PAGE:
A young Russian boy, Thomas Minton, travels to New York as a passenger on a Russian freighter. Close to Ellis Island he gets off and thus starts his journey to America the same way as all ...
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A young Russian boy, Thomas Minton, travels to New York as a passenger on a Russian freighter. Close to Ellis Island he gets off and thus starts his journey to America the same way as all immigrants in former times. Thomas is searching for the family of one of his ancestors, who had emigrated decades ago, but once sent a letter home together with a sample of his new profession: 3D-Photography. The boy follows his relative's traces by counter-checking the old 3D-Photographs of New York (using an antique viewer) with the same places and how they look today. This way, the audience gets to see the Big Apple in former times as well as today. Written by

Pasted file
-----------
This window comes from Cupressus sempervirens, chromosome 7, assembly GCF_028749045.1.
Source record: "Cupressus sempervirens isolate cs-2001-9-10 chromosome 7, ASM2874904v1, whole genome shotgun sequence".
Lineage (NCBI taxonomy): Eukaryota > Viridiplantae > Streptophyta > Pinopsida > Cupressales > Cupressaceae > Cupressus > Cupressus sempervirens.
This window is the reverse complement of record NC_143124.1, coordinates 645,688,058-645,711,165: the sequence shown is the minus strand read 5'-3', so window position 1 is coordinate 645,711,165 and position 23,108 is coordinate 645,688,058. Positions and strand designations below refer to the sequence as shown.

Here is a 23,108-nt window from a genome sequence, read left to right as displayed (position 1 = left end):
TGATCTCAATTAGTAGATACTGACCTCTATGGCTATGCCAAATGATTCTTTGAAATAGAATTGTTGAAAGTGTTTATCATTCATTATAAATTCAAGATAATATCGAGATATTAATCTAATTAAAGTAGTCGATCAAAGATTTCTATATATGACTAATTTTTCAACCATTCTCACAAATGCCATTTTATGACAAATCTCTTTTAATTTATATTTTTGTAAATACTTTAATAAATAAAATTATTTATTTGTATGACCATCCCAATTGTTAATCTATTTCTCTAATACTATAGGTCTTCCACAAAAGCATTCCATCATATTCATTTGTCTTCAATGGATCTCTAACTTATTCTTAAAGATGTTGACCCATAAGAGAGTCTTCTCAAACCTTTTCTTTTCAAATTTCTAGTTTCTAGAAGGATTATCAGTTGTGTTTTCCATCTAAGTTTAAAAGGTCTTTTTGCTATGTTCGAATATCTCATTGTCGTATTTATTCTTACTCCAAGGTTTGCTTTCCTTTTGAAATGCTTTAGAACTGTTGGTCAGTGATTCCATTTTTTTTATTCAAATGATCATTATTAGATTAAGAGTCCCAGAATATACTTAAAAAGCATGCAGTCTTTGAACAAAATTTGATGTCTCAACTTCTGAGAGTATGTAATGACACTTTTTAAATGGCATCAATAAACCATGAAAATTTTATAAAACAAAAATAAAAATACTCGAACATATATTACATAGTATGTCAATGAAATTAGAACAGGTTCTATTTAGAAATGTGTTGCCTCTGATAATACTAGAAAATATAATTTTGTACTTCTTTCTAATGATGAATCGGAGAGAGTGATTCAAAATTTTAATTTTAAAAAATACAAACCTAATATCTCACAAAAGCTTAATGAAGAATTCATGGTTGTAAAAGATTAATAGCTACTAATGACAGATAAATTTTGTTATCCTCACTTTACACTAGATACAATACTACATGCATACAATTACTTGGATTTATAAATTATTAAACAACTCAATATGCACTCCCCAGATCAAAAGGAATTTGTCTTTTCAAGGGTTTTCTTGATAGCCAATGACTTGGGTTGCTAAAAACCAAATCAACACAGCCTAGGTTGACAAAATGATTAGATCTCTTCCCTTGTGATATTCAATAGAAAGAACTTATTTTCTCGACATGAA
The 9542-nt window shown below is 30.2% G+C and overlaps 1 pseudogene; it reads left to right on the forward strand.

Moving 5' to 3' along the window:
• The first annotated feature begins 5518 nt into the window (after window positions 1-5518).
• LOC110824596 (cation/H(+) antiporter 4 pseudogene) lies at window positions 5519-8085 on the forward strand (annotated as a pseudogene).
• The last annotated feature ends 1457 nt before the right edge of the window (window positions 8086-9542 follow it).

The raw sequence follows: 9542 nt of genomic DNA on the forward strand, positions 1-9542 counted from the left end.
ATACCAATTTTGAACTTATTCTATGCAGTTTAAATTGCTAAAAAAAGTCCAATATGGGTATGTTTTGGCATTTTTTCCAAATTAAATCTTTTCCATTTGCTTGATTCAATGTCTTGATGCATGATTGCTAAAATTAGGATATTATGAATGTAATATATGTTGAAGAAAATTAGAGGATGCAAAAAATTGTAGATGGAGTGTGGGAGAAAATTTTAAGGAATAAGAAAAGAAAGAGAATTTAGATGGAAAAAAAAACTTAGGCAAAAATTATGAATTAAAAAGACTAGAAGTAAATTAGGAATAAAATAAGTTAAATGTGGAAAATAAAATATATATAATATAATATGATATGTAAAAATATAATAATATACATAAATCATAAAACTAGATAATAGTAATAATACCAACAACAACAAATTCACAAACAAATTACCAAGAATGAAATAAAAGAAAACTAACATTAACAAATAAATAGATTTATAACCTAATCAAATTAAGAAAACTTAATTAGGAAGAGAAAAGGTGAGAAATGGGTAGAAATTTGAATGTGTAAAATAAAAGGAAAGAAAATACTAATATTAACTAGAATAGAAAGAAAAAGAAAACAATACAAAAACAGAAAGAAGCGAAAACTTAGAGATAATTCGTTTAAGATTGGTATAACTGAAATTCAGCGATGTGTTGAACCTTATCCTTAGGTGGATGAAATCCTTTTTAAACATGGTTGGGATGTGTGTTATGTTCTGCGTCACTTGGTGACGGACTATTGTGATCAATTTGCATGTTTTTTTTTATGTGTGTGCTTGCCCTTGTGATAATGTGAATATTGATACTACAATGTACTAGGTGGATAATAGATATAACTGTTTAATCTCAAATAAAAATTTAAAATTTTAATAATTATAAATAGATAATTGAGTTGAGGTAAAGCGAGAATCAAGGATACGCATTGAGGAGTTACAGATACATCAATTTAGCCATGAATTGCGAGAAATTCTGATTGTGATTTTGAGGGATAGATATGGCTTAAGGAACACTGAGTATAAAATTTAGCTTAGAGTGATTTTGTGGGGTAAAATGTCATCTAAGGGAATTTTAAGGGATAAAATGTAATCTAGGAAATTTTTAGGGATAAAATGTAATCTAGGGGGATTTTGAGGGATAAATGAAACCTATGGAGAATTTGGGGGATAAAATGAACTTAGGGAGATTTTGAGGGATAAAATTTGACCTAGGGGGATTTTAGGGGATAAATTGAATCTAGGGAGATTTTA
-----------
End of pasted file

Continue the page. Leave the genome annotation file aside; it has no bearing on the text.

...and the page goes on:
Julian Reischl <firstname.lastname@example.org>
This is undoubtedly the single greatest IMAX film I have ever seen. Its visual effects may seem a little outdated - although this certainly adds to the charm - but it conveys its sweet little plot with a sense of grandeur. Whereas most IMAX films try to make you feel like you're in a theme park, watching some special effects extravaganza, "Across The Sea Of Time" could stand independently as an example of exceptional storytelling, and a great FILM.
I'm shocked and disappointed that it clearly wasn't popular enough to sustain an audience, as it is now virtually impossible to find a cinema anywhere that is showing it. So sad.
If IMAX want to save themselves, they need to commit to getting great filmmakers and allowing them to tell their stories on the big screen, as was clearly their policy when they created this.
Do NOT, under any circumstances, miss this film.
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